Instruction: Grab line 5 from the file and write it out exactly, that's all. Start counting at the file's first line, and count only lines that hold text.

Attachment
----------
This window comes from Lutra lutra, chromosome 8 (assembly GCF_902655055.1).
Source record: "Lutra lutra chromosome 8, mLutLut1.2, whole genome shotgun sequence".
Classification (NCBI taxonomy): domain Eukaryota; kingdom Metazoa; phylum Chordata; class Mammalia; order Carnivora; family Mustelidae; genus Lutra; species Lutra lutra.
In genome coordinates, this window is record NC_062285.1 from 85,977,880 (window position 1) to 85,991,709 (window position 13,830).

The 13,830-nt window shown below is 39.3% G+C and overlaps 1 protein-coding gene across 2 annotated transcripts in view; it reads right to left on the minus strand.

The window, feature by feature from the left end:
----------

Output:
The 13,830-nt window shown below is 39.3% G+C and overlaps 1 protein-coding gene across 2 annotated transcripts in view; it reads right to left on the minus strand.